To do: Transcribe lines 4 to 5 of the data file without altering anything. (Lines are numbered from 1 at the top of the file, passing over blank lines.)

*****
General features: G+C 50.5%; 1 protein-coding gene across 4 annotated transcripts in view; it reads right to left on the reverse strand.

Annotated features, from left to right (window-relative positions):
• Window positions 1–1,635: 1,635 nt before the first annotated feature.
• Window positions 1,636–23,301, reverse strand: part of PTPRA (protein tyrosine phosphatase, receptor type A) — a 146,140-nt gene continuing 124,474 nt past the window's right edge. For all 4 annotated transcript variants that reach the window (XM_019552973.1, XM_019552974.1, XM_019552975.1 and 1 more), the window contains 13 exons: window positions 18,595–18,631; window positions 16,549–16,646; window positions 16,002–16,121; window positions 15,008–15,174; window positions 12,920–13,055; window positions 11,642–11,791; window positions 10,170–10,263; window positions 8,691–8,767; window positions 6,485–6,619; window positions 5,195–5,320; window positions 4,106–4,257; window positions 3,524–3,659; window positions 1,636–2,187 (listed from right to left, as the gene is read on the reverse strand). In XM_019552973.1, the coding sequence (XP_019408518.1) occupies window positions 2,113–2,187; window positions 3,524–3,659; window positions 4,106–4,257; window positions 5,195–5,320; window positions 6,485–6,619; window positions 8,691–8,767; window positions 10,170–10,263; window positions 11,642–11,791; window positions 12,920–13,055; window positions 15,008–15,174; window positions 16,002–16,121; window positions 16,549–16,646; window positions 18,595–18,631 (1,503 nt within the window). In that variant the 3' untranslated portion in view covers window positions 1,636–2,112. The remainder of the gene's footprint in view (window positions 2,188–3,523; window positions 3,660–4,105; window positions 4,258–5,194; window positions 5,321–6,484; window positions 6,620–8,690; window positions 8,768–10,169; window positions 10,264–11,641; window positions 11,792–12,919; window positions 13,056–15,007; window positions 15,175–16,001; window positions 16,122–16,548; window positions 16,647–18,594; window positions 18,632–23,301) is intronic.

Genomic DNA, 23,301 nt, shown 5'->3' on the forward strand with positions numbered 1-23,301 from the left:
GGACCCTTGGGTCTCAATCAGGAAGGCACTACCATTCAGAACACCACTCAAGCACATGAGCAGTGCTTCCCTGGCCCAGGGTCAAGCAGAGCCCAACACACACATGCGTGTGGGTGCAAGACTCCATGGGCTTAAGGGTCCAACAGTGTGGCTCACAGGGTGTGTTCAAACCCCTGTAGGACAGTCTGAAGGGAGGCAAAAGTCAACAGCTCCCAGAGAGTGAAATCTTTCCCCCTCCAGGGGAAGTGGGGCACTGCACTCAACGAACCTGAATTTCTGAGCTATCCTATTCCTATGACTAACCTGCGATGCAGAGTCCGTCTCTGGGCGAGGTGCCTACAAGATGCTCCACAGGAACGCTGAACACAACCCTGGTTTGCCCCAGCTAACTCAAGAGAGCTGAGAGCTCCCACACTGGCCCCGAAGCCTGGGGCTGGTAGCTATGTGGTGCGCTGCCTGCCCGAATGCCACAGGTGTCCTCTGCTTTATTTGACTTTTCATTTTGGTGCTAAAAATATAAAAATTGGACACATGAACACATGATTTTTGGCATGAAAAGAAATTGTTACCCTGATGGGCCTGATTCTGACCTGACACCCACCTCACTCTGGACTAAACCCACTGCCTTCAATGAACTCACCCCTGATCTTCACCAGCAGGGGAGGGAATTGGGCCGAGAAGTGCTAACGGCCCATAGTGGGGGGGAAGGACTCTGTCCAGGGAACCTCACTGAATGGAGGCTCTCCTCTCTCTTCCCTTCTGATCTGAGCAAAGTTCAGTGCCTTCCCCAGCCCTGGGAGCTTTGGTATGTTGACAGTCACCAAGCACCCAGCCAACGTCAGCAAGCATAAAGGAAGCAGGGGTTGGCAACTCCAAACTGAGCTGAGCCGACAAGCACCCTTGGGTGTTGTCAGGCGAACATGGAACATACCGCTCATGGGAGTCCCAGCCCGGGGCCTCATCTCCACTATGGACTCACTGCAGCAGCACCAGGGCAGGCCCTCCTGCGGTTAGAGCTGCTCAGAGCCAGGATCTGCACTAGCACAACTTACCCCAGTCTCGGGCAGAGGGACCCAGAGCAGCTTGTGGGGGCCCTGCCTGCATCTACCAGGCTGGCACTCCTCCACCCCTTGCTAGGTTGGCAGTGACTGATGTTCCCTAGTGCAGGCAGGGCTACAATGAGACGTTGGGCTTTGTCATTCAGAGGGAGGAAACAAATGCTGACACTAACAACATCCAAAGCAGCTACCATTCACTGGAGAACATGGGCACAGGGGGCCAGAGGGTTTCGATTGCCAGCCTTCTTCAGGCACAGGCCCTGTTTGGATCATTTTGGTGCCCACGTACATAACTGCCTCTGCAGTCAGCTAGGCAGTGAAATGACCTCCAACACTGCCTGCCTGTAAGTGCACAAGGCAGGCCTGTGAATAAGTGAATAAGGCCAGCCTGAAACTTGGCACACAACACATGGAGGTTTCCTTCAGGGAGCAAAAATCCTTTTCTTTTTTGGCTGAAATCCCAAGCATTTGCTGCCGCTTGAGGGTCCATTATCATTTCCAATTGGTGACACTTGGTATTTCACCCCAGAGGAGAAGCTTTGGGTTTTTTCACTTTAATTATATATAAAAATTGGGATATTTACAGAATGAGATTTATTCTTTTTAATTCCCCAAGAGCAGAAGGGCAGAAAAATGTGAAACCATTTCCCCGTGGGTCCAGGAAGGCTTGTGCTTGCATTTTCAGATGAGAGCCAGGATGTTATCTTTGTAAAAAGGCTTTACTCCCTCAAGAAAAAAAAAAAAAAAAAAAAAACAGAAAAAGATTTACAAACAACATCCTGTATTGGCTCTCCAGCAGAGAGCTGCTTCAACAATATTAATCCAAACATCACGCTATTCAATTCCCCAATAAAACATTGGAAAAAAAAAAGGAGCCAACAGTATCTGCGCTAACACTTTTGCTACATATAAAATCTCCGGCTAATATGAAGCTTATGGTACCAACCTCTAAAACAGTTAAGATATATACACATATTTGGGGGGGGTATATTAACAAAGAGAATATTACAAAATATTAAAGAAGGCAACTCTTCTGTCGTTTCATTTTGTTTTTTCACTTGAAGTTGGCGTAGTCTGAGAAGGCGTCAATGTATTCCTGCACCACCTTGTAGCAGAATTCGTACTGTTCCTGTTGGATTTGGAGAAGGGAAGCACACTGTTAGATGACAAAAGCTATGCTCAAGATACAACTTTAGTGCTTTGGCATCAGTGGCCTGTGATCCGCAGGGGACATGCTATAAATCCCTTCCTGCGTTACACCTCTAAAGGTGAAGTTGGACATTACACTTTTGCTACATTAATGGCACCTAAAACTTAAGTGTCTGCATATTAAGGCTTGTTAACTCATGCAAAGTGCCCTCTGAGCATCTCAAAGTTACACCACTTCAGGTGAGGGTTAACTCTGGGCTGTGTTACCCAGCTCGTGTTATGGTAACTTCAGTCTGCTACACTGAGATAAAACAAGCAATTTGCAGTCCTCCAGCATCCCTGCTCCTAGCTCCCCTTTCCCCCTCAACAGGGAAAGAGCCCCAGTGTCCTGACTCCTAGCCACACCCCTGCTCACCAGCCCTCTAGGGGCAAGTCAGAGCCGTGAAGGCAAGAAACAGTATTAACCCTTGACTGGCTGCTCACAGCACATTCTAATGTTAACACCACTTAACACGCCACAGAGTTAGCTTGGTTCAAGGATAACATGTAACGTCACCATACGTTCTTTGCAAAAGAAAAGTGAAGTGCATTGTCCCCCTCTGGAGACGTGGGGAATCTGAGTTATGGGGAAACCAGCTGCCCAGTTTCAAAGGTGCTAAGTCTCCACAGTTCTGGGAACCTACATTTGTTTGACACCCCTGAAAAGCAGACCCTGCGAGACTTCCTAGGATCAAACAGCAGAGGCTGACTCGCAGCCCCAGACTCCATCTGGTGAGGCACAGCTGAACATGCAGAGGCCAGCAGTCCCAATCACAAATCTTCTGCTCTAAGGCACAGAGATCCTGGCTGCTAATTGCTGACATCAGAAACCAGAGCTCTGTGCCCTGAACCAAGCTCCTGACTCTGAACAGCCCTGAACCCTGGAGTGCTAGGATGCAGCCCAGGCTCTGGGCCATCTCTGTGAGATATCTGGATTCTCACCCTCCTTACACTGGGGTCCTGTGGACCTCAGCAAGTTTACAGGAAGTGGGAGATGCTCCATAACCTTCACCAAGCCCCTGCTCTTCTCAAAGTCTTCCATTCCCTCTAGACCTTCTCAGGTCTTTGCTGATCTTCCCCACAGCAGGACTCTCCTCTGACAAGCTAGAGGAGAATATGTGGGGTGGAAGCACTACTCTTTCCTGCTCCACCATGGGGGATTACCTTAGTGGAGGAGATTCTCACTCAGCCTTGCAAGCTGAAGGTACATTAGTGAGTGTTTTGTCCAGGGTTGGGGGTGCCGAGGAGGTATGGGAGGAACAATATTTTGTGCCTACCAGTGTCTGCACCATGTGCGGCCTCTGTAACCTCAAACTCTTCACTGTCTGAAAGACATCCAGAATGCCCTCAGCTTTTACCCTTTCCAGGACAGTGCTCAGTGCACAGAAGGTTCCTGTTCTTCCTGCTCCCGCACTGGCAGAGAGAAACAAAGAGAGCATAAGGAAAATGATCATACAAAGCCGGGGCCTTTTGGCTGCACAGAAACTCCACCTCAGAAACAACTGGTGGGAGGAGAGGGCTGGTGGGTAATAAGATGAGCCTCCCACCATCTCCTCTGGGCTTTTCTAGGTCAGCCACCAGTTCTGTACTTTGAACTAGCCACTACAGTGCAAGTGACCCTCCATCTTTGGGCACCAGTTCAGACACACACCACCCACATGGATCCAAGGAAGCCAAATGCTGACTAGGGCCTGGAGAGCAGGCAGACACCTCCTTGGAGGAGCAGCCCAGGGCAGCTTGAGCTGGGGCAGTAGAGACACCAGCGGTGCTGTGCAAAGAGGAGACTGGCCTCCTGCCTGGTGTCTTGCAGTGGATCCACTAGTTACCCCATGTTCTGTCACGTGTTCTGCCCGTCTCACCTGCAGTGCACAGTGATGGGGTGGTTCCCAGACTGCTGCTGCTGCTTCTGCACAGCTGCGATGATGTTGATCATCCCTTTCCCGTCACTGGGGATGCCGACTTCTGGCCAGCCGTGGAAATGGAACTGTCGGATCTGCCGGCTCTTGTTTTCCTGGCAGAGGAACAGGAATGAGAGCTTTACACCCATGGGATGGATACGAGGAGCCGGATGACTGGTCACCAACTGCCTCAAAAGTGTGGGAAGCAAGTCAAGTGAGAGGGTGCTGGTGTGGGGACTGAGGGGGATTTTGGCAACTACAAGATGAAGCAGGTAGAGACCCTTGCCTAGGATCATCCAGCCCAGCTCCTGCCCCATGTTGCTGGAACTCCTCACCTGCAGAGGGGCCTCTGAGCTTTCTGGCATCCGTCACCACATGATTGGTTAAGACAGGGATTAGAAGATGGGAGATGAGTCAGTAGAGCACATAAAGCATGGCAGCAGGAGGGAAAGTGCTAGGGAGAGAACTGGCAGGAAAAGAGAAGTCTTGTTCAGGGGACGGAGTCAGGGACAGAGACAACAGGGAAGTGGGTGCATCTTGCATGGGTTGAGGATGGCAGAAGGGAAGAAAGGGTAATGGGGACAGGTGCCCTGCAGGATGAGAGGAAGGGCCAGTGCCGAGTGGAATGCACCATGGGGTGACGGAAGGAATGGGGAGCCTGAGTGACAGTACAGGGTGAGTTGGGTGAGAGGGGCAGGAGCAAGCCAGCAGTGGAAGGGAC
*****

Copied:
• Window positions 1,636–23,301, reverse strand: part of PTPRA (protein tyrosine phosphatase, receptor type A) — a 146,140-nt gene continuing 124,474 nt past the window's right edge. For all 4 annotated transcript variants that reach the window (XM_019552973.1, XM_019552974.1, XM_019552975.1 and 1 more), the window contains 13 exons: window positions 18,595–18,631; window positions 16,549–16,646; window positions 16,002–16,121; window positions 15,008–15,174; window positions 12,920–13,055; window positions 11,642–11,791; window positions 10,170–10,263; window positions 8,691–8,767; window positions 6,485–6,619; window positions 5,195–5,320; window positions 4,106–4,257; window positions 3,524–3,659; window positions 1,636–2,187 (listed from right to left, as the gene is read on the reverse strand). In XM_019552973.1, the coding sequence (XP_019408518.1) occupies window positions 2,113–2,187; window positions 3,524–3,659; window positions 4,106–4,257; window positions 5,195–5,320; window positions 6,485–6,619; window positions 8,691–8,767; window positions 10,170–10,263; window positions 11,642–11,791; window positions 12,920–13,055; window positions 15,008–15,174; window positions 16,002–16,121; window positions 16,549–16,646; window positions 18,595–18,631 (1,503 nt within the window). In that variant the 3' untranslated portion in view covers window positions 1,636–2,112. The remainder of the gene's footprint in view (window positions 2,188–3,523; window positions 3,660–4,105; window positions 4,258–5,194; window positions 5,321–6,484; window positions 6,620–8,690; window positions 8,768–10,169; window positions 10,264–11,641; window positions 11,792–12,919; window positions 13,056–15,007; window positions 15,175–16,001; window positions 16,122–16,548; window positions 16,647–18,594; window positions 18,632–23,301) is intronic.

Genomic DNA, 23,301 nt, shown 5'->3' on the forward strand with positions numbered 1-23,301 from the left: